U.N. investigators have suspended visits to suspected chemical attack sites in Damascus suburbs for one day because of security concerns.
A U.N. statement said the team had planned to inspect one of the rebel-held suburbs on Tuesday after traveling to another affected district, Moadamiyeh, the day before. That visit was marred by sniper fire on a U.N. vehicle.
The United Nations said an assessment of the sniper fire determined that the team should wait until Wednesday before conducting another inspection, in order to "improve preparedness and safety."
The Syrian government and rebels blamed each other for the sniper attack, which damaged the U.N. vehicle but caused no casualties.
Both sides also accuse each other of responsibility for the apparent use of poison gas to kill of hundreds of civilians in the Damascus suburbs last Wednesday.
Western powers have vowed to hold the government of Syrian President Bashar al-Assad accountable for the August 21 killings, raising the prospect of their first armed intervention in Syria's two-year conflict.
But Syrian Foreign Minister Walid al-Moallem said Tuesday that the government will defend itself against any attack and surprise its enemies.
He also warned that Western attacks on Syria would serve the interests of its foe, Israel, and al-Qaida militants who Damascus blames for much of the country's violence.
U.S. officials said a decision on Washington's response could come later this week. Members of the main opposition Syrian National Coalition told Western news agencies that Western envoys briefed them on plans to strike the Assad government "within days."
British Prime Minister David Cameron instructed Parliament to return from its summer recess on Thursday to decide on a response to the alleged Syrian government chemical assault. He said any action against the Syria government would be legal, proportionate and specific.
Mr. Cameron also said any action would be a response to the use of chemical weapons, and would not be intended to draw Western powers further into the Syrian conflict.
French President Francois Hollande says his country is ready to punish those who made the "vile" decision to gas innocent people. He also promised France would increase its military support to the main Syrian opposition group.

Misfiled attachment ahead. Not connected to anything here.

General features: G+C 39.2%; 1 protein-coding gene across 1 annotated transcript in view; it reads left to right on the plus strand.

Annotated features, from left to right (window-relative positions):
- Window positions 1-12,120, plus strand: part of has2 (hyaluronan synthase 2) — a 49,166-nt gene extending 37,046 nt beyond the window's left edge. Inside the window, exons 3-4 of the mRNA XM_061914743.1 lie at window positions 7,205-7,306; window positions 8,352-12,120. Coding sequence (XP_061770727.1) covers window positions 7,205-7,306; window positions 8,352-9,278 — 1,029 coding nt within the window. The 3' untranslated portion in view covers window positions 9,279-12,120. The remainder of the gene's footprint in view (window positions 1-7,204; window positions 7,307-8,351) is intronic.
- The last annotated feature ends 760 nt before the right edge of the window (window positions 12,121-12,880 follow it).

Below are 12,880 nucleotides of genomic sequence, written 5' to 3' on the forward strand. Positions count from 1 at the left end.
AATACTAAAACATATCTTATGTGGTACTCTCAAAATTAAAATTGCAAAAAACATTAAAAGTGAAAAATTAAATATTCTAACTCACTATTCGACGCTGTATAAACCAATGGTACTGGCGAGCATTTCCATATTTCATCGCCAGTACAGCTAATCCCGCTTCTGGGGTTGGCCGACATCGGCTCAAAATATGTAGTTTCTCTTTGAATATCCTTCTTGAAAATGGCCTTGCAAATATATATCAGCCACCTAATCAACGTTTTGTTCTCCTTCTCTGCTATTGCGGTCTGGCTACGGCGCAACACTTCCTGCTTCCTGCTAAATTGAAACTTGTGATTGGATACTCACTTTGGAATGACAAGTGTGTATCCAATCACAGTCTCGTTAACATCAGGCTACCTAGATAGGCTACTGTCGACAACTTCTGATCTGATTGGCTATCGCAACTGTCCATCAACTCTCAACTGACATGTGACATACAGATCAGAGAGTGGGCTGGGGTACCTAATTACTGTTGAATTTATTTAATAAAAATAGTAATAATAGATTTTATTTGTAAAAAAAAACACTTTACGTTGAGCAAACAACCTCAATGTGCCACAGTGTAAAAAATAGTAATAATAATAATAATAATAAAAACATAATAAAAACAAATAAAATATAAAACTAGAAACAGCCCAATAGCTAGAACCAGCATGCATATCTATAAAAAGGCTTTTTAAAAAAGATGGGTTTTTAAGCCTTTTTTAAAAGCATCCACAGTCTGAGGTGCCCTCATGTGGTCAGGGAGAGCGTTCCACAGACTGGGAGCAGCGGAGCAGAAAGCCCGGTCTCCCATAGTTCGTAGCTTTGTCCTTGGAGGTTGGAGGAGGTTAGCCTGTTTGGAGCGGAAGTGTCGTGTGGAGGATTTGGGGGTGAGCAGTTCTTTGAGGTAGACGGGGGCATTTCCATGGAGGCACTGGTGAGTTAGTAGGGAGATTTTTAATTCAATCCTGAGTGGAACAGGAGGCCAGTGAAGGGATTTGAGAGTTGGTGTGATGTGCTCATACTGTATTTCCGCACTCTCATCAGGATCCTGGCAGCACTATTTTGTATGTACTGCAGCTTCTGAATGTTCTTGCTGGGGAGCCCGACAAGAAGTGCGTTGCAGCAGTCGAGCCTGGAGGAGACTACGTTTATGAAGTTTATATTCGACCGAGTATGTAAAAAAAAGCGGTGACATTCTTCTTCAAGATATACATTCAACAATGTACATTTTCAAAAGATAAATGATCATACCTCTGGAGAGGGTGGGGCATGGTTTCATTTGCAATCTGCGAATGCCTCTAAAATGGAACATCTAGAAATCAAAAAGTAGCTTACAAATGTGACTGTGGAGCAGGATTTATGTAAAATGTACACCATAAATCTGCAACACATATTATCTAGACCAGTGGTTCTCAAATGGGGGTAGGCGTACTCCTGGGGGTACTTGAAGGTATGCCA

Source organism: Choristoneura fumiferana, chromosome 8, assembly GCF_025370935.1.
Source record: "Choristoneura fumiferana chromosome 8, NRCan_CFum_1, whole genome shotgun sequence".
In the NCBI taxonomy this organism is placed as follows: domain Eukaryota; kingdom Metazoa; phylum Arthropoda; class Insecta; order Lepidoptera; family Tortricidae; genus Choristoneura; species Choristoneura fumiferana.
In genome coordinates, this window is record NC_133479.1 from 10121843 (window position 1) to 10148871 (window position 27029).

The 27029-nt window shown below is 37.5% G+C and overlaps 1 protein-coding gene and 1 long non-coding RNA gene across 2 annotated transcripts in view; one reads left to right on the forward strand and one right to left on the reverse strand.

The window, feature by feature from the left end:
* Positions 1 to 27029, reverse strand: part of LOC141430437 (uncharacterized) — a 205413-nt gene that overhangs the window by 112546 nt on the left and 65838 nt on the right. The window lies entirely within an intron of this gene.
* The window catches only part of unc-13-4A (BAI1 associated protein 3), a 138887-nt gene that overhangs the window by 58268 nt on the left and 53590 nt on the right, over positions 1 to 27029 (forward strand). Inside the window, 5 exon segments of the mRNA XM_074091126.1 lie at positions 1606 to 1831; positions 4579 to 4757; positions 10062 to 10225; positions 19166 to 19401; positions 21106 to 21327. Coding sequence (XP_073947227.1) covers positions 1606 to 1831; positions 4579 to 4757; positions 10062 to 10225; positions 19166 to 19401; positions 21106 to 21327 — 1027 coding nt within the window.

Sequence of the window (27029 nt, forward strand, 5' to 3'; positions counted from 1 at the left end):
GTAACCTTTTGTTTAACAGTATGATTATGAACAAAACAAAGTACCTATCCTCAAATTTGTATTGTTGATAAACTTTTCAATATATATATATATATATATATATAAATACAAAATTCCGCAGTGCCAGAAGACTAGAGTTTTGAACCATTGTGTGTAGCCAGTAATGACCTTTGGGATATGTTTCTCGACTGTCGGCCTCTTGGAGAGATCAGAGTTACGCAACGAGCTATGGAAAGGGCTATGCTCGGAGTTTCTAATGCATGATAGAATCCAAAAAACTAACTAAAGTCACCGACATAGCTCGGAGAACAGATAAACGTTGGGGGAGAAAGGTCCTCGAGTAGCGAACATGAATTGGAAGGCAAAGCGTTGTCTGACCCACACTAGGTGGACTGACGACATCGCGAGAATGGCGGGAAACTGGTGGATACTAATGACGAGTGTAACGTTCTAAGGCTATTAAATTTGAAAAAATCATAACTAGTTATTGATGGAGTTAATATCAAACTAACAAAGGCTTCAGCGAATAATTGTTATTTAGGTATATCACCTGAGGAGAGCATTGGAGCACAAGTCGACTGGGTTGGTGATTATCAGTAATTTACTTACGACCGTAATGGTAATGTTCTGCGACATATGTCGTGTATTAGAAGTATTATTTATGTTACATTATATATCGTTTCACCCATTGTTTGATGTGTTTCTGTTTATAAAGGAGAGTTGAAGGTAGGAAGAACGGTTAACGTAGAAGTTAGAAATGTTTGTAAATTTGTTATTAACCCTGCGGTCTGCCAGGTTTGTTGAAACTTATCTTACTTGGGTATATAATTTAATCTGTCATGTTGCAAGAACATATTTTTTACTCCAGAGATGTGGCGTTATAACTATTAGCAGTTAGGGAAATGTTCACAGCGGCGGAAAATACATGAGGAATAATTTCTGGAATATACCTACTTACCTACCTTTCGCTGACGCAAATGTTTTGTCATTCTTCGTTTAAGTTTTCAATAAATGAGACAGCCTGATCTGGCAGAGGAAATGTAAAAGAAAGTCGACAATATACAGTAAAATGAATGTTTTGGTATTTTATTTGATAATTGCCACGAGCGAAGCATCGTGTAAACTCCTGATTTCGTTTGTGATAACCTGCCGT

Israeli Prime Minister Benjamin Netanyahu warned of a "forceful" response if Syria makes any attempt to attack Israel.
Turkish Foreign Minister Ahmet Davutoglu denounced the Syrian government's alleged chemical weapon attacks near Damascus as a "crime against humanity" and said it must "not go unanswered."
Arab League diplomats concluded a meeting in Cairo by blaming the Syrian government for the August 21 killings and calling for the perpetrators to face justice.
But Italian Foreign Minister Emma Bonino said her nation, a close ally of Washington, will not take part in any military action against Syria without a U.N. Security Council mandate. The Italian military's resources have been under strain from its longtime deployment of troops in Afghanistan.
China's state news agency Xinhua also cautioned against a rush to Western military action. In a commentary published Tuesday, it said the world should remember that the 2003 U.S.-led invasion of Iraq followed U.S. allegations that Iraqi dictator Saddam Hussein had weapons of mass destruction. Those weapons were never found.
In another development, Moscow's Interfax news agency said a Russian government cargo plane landed in the Syrian port of Latakia on Tuesday with 20 tons of humanitarian aid for Syria's war-weary people. It said the plane also will evacuate 180 people, more than 100 of them Russians, from the country.
Moscow, a key ally of the Assad government, also has warned against Western intervention in Syria. In a Twitter message posted on Tuesday, Russian Deputy Prime Minister Dmitry Rogozin accused Western powers of behaving in the Islamic world "like a monkey with a grenade."